There are plenty of wonderful stencils, stamps, and masks on the market. They present terrific opportunities for making repetitive patterns to enhance your art and adding focal point imagery without needing to draw. And, if for some reason you can’t find something that is just right for your project, you can make your own. Using your original stencils, stamps and masks for creating prints and patterns makes artwork uniquely your own. Plus, it’s easy and fun!
Most of us are familiar with stencils. Stencils are typically created by cutting an image from a thin plastic sheet. Stencils create a positive shape. Paint is applied inside the stencil to reveal the painted image.
Masks are the opposite of stencils. A mask results in a negative shape. You lay the mask on your paper or canvas and paint around it. The image is revealed in the absence of paint.
Stamps also create a positive shape. Paint or ink is applied to raised areas on the stamp and pressed to a surface to reveal the image.
All 3 tools are used widely with acrylic paint or ink. In addition, they work with acrylic mediums like modeling paste or spackling compound. They can be incorporated into watercolor painting using masking and resist techniques. You can trace stencils as part of a colored pencil, marker, or pastel project. Simple rubber or linoleum stamps can even be used to emboss clay or thin metal.
Stencils, stamps and masks are exceptional for adding visual or actual texture to your artwork, depending on the paint or other material used. They can create repetitive patterns that serve to unify a piece of art. You can use all 3 to manufacture your own unique paper collage materials or add focal imagery to your work.
The trick to creating a crisp stencil image is not to use too much or too watery paint. You can use a stencil brush, sponge applicator, or ordinary triangular make-up sponge to apply the paint. First squeeze some paint onto your palette paper. Dab your sponge into the paint and then pounce the sponge on the palette paper several times, removing most of the paint. Hold the stencil securely against your surface and pounce the loaded sponge in the stencil.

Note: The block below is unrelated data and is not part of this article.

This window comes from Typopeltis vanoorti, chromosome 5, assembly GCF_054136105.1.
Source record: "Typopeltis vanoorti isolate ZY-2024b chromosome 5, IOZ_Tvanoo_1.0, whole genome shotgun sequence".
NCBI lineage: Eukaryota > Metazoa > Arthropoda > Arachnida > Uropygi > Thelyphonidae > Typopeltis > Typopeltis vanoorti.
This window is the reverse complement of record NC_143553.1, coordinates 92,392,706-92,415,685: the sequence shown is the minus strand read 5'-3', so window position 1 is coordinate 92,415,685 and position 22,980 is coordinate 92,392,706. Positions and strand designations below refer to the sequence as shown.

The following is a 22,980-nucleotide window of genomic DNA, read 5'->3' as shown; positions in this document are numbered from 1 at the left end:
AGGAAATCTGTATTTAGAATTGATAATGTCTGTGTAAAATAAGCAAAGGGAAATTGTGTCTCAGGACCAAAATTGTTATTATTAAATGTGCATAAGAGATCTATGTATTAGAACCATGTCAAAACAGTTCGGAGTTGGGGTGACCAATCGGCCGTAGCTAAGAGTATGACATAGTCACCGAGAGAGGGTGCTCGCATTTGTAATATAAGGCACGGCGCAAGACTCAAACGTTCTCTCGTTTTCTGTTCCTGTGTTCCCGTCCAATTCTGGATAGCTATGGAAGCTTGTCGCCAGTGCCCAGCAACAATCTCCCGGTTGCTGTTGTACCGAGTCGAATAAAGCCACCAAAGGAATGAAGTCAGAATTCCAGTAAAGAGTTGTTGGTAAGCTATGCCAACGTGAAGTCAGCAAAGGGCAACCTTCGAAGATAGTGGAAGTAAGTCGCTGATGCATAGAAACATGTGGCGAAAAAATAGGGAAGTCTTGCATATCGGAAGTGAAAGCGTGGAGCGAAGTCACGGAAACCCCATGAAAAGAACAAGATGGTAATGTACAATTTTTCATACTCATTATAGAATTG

Whether – or how well – to clean stencils is a matter of personal preference. Many artists do not clean their stencils at all. I like to wipe most of the paint from my stencils using a baby wipe or damp paper towel. Sturdy stencils, without small or delicate pieces, can go into the sink and be cleaned with a sponge.
Inexpensive plastic sheet protectors from the office supply store work well to store your smaller stencils. Larger 12 x 12 in. scrapbooking sleeves will accommodate the largest stencils and keep delicate stencils from becoming tangled together in your storage box.
Cut your own stencils from plastic stencil film. Print or draw your design on a sheet of paper. Tape the stencil film to the paper design. Place the film on a cutting mat or scrap of mat board to protect your table. Cut out the design using a sharp craft knife, turning the film as needed.
A temporary mask can be nothing more than a silhouette cut from a magazine or coloring page. Cover the silhouette with packing tape or contact paper or cut the mask from stencil film for a more durable product.
Temporary masks can also be created from commercial stickers. Apply the sticker to a piece of fabric first and pull it up to reduce its ‘stickiness’ before using the sticker on paper as a mask.
Hot glue can make some unusual masks. Create the mask by drawing using hot glue on a non-stick surface like a silicon craft or cooking mat. Practice does lead to smoother lines and greater precision, but don’t expect perfection when drawing with hot glue. Wobbly lines and extra glue blobs are par for the course and part of the charm. After the hot glue has cooled, just peel the masks from the silicon mat and they are ready to use.
Create your own chunky stamps from 2mm craft foam. Transfer your design to the foam and cut out using sharp scissors (and a sharp craft knife if needed). Glue the cut-out foam to a firm surface. Larger designs can be glued to foam core board or wood while small designs can be attached to a base created from a couple layers of craft foam (even the foam base from an inexpensive flip flop).
More detailed stamps can be carved from a linoleum block using a linoleum cutter. Take some time to plan your design, remembering that what remains after you carve material away is what will print on your paper. Draw or transfer your design to the linoleum block. Carve your details first and then remove excess linoleum from the background of the stamp.
I like to apply paint to stamps using a brayer. Squeeze some paint on your palette paper. Roll the brayer several times through the paint until it is evenly distributed on the brayer. Ordinary acrylic paint can be used if you work quickly and clean the stamp immediately after use. For a longer working time, use an open acrylic paint or add acrylic retarder to the paint to slow the drying time. Or, you can use other inks especially labeled for block printing; just note that if the printing ink is oil-based, you likely will not be able to apply additional acrylic paints on top.
Sometimes it’s helpful to use a soft surface for printing. The soft surface offers a bit of give that can help the paint transfer to the surface.
Coming up next: Use handmade stamps, stencils, and masks to make a fun fish painting.